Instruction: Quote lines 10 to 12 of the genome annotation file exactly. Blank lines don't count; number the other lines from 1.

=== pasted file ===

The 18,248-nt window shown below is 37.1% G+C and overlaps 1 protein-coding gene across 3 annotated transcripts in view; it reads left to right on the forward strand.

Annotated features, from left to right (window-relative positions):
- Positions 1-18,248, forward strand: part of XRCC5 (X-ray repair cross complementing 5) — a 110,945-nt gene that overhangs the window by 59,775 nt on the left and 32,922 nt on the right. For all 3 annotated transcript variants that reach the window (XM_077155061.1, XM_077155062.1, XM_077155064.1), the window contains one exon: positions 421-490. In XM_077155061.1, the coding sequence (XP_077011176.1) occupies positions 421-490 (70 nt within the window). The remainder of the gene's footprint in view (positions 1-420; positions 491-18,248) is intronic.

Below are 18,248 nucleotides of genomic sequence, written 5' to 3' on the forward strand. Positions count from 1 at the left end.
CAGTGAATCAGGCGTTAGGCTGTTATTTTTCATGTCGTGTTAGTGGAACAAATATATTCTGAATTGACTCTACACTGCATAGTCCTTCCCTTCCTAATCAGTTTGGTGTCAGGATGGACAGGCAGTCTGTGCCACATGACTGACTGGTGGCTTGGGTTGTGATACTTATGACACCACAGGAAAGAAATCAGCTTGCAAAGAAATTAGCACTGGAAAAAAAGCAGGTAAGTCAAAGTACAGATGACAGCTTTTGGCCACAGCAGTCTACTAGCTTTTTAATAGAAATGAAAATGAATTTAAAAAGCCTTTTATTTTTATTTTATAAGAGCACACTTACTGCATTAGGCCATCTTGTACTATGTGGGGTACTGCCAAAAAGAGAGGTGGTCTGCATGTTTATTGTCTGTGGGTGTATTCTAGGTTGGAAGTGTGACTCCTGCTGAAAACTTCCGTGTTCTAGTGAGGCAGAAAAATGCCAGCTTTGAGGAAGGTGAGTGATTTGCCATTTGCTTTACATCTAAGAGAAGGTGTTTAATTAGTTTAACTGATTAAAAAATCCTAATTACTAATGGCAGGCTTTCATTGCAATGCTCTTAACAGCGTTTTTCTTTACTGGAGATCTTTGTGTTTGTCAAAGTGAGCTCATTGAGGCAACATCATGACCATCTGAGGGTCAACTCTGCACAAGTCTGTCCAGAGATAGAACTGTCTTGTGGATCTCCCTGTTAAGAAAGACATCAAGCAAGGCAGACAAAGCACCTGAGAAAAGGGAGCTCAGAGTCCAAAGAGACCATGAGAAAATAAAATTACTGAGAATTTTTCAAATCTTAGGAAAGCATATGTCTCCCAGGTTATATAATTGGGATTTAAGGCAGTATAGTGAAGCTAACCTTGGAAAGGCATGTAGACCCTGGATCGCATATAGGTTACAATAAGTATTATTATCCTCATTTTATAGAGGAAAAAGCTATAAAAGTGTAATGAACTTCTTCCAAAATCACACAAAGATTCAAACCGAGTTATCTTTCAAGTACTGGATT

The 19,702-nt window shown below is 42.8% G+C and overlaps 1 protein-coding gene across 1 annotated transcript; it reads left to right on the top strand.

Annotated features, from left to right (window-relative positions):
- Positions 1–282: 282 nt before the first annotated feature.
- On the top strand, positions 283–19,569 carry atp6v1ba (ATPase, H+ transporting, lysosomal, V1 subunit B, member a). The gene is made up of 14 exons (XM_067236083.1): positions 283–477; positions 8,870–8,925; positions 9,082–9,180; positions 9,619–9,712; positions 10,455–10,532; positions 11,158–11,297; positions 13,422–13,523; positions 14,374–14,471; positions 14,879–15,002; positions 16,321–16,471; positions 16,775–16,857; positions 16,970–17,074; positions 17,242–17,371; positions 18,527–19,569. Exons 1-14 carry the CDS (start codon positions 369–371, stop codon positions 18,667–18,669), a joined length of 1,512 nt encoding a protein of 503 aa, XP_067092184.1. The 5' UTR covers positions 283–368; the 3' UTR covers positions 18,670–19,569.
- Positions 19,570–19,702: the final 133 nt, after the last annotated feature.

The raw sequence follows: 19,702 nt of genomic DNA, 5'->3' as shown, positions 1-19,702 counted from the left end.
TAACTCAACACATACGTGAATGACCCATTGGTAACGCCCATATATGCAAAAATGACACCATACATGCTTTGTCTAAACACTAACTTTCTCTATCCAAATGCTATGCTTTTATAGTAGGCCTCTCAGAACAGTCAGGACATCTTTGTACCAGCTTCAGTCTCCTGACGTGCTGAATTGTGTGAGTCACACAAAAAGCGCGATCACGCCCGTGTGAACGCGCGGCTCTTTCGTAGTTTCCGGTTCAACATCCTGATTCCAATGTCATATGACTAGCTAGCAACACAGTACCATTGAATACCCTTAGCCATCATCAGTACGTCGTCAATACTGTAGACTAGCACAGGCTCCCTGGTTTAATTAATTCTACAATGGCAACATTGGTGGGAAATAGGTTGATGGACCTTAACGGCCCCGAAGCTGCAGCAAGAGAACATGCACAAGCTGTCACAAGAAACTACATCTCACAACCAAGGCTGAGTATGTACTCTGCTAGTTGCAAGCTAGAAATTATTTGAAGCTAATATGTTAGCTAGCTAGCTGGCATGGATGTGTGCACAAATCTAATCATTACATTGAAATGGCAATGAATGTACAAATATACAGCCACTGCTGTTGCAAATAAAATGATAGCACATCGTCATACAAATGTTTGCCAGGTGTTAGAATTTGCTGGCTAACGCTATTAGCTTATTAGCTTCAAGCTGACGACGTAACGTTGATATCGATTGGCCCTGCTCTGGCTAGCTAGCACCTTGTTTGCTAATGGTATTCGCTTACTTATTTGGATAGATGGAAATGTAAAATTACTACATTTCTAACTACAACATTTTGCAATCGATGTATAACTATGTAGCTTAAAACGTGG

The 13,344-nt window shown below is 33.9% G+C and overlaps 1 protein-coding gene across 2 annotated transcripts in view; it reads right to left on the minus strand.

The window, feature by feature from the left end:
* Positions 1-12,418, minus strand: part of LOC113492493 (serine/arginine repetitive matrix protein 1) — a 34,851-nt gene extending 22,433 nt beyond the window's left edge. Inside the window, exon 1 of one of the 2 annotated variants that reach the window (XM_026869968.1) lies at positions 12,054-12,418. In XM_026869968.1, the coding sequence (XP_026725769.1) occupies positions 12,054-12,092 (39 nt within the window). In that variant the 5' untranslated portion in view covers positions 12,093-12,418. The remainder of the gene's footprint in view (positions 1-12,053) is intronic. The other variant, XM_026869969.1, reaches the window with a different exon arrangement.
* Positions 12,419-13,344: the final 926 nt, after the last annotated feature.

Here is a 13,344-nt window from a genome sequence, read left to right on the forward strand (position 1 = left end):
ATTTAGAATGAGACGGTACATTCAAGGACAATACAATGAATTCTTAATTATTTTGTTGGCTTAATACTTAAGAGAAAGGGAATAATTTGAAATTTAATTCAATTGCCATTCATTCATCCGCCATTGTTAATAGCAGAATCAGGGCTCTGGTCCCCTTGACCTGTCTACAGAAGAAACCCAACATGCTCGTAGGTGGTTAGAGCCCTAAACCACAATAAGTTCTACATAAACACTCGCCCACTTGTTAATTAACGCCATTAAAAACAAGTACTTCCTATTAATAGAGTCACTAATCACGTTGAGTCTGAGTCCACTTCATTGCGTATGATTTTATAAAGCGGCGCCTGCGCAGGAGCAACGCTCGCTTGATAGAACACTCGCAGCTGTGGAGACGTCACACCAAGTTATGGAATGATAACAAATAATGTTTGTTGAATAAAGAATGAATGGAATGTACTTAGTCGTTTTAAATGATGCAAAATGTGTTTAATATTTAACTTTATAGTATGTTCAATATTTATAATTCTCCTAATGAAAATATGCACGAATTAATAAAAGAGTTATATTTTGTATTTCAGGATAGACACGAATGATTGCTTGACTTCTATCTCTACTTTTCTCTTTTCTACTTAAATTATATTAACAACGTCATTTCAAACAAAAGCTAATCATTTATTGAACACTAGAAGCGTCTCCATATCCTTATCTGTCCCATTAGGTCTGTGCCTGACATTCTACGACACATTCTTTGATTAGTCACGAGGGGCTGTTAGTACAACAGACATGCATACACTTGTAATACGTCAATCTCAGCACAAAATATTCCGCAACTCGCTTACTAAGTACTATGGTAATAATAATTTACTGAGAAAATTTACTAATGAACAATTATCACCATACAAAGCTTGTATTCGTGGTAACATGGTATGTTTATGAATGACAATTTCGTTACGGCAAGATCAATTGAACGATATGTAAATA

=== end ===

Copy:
- Positions 19,570–19,702: the final 133 nt, after the last annotated feature.

The raw sequence follows: 19,702 nt of genomic DNA, 5'->3' as shown, positions 1-19,702 counted from the left end.
TAACTCAACACATACGTGAATGACCCATTGGTAACGCCCATATATGCAAAAATGACACCATACATGCTTTGTCTAAACACTAACTTTCTCTATCCAAATGCTATGCTTTTATAGTAGGCCTCTCAGAACAGTCAGGACATCTTTGTACCAGCTTCAGTCTCCTGACGTGCTGAATTGTGTGAGTCACACAAAAAGCGCGATCACGCCCGTGTGAACGCGCGGCTCTTTCGTAGTTTCCGGTTCAACATCCTGATTCCAATGTCATATGACTAGCTAGCAACACAGTACCATTGAATACCCTTAGCCATCATCAGTACGTCGTCAATACTGTAGACTAGCACAGGCTCCCTGGTTTAATTAATTCTACAATGGCAACATTGGTGGGAAATAGGTTGATGGACCTTAACGGCCCCGAAGCTGCAGCAAGAGAACATGCACAAGCTGTCACAAGAAACTACATCTCACAACCAAGGCTGAGTATGTACTCTGCTAGTTGCAAGCTAGAAATTATTTGAAGCTAATATGTTAGCTAGCTAGCTGGCATGGATGTGTGCACAAATCTAATCATTACATTGAAATGGCAATGAATGTACAAATATACAGCCACTGCTGTTGCAAATAAAATGATAGCACATCGTCATACAAATGTTTGCCAGGTGTTAGAATTTGCTGGCTAACGCTATTAGCTTATTAGCTTCAAGCTGACGACGTAACGTTGATATCGATTGGCCCTGCTCTGGCTAGCTAGCACCTTGTTTGCTAATGGTATTCGCTTACTTATTTGGATAGATGGAAATGTAAAATTACTACATTTCTAACTACAACATTTTGCAATCGATGTATAACTATGTAGCTTAAAACGTGG